209
209

PROPERTY FROM A NEW YORK PRIVATE COLLECTION

BAMANA HYENA MASK, MALI
Estimate
50,00070,000
LOT SOLD. 158,500 USD
JUMP TO LOT
209

PROPERTY FROM A NEW YORK PRIVATE COLLECTION

BAMANA HYENA MASK, MALI
Estimate
50,00070,000
LOT SOLD. 158,500 USD
JUMP TO LOT

Details & Cataloguing

African, Oceanic and Pre-Columbian Art Including Property from the Pierre and Tana Matisse Foundation

|
New York

BAMANA HYENA MASK, MALI

Provenance

John J. Klejman, New York
Mr. and Mrs. Klaus G. Perls, New York, acquired from the above
Acquired by the present owner from the above in the 1990s

Catalogue Note

Amongst the Bamana the six initiation societies called jow are of profound social significance. "The completion of intellectual and spiritual education offered by these societies takes place within the final one, the kore. Here each adolescent man has to pass through specific rituals in order to enter into manhood. The kore society comprises eight classes or grades, each with a different level of initiation and having its own emblem" (van Damme in Kooten and Heuvel 1990: 42). The hyena (suruku) is the emblem of one of these classes and represents greed and insatiableness. As van Damme (loc. cit.) explains, this symbolizes "the limited, day-to-day human knowledge far removed from divine wisdom. He who wishes to attain this wisdom - and this is the goal of the initiated - should be equipped with self-knowledge and self-control [...] and willing to devote [himself] to the search for true wisdom."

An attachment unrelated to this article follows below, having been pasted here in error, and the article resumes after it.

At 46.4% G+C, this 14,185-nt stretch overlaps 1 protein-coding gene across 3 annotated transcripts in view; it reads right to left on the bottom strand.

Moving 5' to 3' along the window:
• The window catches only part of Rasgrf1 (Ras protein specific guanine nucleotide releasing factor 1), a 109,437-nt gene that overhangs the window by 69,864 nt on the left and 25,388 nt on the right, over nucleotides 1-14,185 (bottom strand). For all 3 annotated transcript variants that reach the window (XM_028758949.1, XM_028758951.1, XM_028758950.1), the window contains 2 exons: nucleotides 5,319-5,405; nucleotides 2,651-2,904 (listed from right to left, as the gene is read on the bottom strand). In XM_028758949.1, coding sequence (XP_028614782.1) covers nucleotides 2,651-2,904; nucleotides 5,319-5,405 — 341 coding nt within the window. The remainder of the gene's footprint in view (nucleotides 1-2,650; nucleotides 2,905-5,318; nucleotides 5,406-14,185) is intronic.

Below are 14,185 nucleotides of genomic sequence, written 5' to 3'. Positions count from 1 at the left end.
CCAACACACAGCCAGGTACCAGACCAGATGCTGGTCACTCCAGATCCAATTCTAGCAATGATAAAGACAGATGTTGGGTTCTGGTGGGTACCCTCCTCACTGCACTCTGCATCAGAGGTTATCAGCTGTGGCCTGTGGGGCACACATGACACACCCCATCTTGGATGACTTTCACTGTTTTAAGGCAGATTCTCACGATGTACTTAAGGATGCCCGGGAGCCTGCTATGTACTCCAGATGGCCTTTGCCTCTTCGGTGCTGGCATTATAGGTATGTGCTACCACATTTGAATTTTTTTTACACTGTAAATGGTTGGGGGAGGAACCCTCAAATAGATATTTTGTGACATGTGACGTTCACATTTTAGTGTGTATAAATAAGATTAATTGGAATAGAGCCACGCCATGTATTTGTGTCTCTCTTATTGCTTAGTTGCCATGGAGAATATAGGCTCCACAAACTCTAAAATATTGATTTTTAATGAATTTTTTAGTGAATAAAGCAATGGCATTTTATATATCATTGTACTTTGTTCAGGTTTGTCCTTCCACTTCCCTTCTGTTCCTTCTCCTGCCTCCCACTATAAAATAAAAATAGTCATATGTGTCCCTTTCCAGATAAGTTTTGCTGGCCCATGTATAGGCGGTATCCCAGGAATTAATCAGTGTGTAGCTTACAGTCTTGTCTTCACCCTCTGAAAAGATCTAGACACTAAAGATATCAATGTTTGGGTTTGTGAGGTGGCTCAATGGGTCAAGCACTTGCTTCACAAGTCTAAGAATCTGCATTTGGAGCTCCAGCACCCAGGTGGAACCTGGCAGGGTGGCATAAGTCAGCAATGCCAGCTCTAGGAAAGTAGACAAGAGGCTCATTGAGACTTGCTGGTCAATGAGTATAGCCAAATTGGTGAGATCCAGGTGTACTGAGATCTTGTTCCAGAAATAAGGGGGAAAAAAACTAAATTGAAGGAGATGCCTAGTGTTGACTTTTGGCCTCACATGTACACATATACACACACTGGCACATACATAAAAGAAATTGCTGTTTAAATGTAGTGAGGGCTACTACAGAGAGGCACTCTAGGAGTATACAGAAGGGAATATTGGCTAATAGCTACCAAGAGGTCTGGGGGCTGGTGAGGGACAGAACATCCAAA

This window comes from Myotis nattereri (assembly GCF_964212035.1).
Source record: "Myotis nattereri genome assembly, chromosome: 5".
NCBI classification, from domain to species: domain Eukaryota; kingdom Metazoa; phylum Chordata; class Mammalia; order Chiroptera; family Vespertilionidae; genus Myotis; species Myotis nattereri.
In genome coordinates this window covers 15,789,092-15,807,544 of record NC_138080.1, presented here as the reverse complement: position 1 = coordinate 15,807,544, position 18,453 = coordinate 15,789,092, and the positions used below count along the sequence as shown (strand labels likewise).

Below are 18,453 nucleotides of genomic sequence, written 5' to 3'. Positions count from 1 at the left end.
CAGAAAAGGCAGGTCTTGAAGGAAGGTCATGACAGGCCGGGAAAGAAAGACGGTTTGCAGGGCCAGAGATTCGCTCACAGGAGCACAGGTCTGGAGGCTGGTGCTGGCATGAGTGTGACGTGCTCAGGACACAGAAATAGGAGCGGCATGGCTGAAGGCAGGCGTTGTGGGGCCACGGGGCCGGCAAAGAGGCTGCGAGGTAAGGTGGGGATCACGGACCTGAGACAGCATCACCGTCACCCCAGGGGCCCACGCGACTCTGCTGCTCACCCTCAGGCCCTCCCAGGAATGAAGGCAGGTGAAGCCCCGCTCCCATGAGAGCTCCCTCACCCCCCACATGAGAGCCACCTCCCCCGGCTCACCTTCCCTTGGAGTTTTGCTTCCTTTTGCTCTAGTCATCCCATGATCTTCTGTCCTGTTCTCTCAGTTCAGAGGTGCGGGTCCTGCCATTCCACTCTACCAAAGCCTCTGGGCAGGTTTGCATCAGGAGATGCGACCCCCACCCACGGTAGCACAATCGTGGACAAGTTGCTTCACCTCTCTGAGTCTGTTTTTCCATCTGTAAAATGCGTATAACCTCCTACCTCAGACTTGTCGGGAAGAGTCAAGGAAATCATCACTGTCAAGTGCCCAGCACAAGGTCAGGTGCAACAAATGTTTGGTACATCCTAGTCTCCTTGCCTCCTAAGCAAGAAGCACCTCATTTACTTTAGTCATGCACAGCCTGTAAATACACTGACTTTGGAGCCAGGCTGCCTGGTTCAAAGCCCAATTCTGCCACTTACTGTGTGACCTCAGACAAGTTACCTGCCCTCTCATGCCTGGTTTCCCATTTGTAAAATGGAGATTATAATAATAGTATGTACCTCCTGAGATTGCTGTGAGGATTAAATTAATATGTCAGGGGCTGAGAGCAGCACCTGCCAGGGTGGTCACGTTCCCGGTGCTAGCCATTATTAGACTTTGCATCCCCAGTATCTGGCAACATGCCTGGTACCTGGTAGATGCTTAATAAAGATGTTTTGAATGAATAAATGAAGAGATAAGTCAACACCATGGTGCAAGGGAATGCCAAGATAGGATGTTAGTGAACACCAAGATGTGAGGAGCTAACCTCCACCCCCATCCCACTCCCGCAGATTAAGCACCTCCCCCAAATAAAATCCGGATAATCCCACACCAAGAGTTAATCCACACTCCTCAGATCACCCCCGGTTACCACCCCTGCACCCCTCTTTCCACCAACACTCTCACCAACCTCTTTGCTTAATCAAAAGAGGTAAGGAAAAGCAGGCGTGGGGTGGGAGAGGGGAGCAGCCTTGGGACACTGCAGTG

The importance of African sculpture as crucial inspiration for Cubism cannot be overstated. Picasso's dealer Daniel-Henry Kahnweiler went so far as to call artist's exploration of African art "the decisive discovery which allowed painting to create invented signs, freed sculpture from mass, and lead to its transparency." In a later interview, Kahnweiler offered a more moderate view: "It would be wrong to suppose that the Cubists were led to these solutions by Negro art, but in it they found a confirmation of certain possibilities" (quoted after FitzGerald 2007: 38-39).

In his discussion of Picasso's exploration of African sources in the years before and after the creation of his 1907 masterpiece Les Demoisells d'Avignon, William Rubin (1984: 290) identifies the concave facial planes of Bamana masks as likely inspirational source: "A rather idiosyncratic form of concavity can be found in Studies for the Head of a Peasant Woman that Picasso executed in late summer 1908 during his stay on La Rue des Bois. The profile versions of the head in the lower center and right of the sheet [...], however, recall [... the concavity] of Bambara [Bamana] masks of a type probably visible then in France."

African, Oceanic and Pre-Columbian Art Including Property from the Pierre and Tana Matisse Foundation

|
New York